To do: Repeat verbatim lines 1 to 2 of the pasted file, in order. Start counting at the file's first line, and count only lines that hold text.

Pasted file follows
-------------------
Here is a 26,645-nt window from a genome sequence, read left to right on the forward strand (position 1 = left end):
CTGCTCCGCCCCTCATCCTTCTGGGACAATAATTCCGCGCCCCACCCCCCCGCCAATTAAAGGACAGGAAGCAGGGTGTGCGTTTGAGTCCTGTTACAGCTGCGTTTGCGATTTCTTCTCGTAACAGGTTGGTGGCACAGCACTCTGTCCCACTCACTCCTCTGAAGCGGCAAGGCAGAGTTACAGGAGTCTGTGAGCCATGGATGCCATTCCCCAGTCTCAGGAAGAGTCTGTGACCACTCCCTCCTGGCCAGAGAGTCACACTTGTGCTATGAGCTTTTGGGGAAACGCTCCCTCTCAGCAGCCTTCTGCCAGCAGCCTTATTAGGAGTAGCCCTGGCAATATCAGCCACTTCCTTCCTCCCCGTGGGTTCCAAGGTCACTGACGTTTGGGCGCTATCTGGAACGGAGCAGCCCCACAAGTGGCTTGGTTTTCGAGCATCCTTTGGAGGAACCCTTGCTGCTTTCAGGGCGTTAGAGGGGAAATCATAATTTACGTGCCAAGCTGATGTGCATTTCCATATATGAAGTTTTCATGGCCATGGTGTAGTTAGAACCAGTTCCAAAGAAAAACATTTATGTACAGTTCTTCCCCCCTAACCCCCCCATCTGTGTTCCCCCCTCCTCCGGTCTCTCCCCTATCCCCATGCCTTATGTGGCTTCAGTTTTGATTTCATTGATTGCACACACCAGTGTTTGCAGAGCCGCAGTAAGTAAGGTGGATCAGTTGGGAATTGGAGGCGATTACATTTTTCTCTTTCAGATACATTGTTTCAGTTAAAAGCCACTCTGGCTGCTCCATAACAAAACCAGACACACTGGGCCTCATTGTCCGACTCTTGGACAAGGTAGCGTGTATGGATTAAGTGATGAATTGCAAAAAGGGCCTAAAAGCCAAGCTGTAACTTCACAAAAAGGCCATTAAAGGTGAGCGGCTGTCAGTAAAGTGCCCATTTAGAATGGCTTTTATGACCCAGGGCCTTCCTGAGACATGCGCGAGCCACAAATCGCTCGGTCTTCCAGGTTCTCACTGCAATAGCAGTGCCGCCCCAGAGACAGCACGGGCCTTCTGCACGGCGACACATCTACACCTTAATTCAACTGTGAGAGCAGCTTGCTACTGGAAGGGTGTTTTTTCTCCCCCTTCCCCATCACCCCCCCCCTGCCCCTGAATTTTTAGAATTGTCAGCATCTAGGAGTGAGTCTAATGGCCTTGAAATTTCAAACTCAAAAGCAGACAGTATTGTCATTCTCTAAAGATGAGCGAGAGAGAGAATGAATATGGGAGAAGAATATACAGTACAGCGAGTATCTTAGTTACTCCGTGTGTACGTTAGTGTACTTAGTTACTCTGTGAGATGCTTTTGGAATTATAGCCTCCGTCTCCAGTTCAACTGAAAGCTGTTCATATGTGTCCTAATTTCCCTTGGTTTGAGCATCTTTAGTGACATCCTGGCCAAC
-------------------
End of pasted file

Here is a 26,645-nt window from a genome sequence, read left to right on the forward strand (position 1 = left end):
CTGCTCCGCCCCTCATCCTTCTGGGACAATAATTCCGCGCCCCACCCCCCCGCCAATTAAAGGACAGGAAGCAGGGTGTGCGTTTGAGTCCTGTTACAGCTGCGTTTGCGATTTCTTCTCGTAACAGGTTGGTGGCACAGCACTCTGTCCCACTCACTCCTCTGAAGCGGCAAGGCAGAGTTACAGGAGTCTGTGAGCCATGGATGCCATTCCCCAGTCTCAGGAAGAGTCTGTGACCACTCCCTCCTGGCCAGAGAGTCACACTTGTGCTATGAGCTTTTGGGGAAACGCTCCCTCTCAGCAGCCTTCTGCCAGCAGCCTTATTAGGAGTAGCCCTGGCAATATCAGCCACTTCCTTCCTCCCCGTGGGTTCCAAGGTCACTGACGTTTGGGCGCTATCTGGAACGGAGCAGCCCCACAAGTGGCTTGGTTTTCGAGCATCCTTTGGAGGAACCCTTGCTGCTTTCAGGGCGTTAGAGGGGAAATCATAATTTACGTGCCAAGCTGATGTGCATTTCCATATATGAAGTTTTCATGGCCATGGTGTAGTTAGAACCAGTTCCAAAGAAAAACATTTATGTACAGTTCTTCCCCCCTAACCCCCCCATCTGTGTTCCCCCCTCCTCCGGTCTCTCCCCTATCCCCATGCCTTATGTGGCTTCAGTTTTGATTTCATTGATTGCACACACCAGTGTTTGCAGAGCCGCAGTAAGTAAGGTGGATCAGTTGGGAATTGGAGGCGATTACATTTTTCTCTTTCAGATACATTGTTTCAGTTAAAAGCCACTCTGGCTGCTCCATAACAAAACCAGACACACTGGGCCTCATTGTCCGACTCTTGGACAAGGTAGCGTGTATGGATTAAGTGATGAATTGCAAAAAGGGCCTAAAAGCCAAGCTGTAACTTCACAAAAAGGCCATTAAAGGTGAGCGGCTGTCAGTAAAGTGCCCATTTAGAATGGCTTTTATGACCCAGGGCCTTCCTGAGACATGCGCGAGCCACAAATCGCTCGGTCTTCCAGGTTCTCACTGCAATAGCAGTGCCGCCCCAGAGACAGCACGGGCCTTCTGCACGGCGACACATCTACACCTTAATTCAACTGTGAGAGCAGCTTGCTACTGGAAGGGTGTTTTTTCTCCCCCTTCCCCATCACCCCCCCCCTGCCCCTGAATTTTTAGAATTGTCAGCATCTAGGAGTGAGTCTAATGGCCTTGAAATTTCAAACTCAAAAGCAGACAGTATTGTCATTCTCTAAAGATGAGCGAGAGAGAGAATGAATATGGGAGAAGAATATACAGTACAGCGAGTATCTTAGTTACTCCGTGTGTACGTTAGTGTACTTAGTTACTCTGTGAGATGCTTTTGGAATTATAGCCTCCGTCTCCAGTTCAACTGAAAGCTGTTCATATGTGTCCTAATTTCCCTTGGTTTGAGCATCTTTAGTGACATCCTGGCCAAC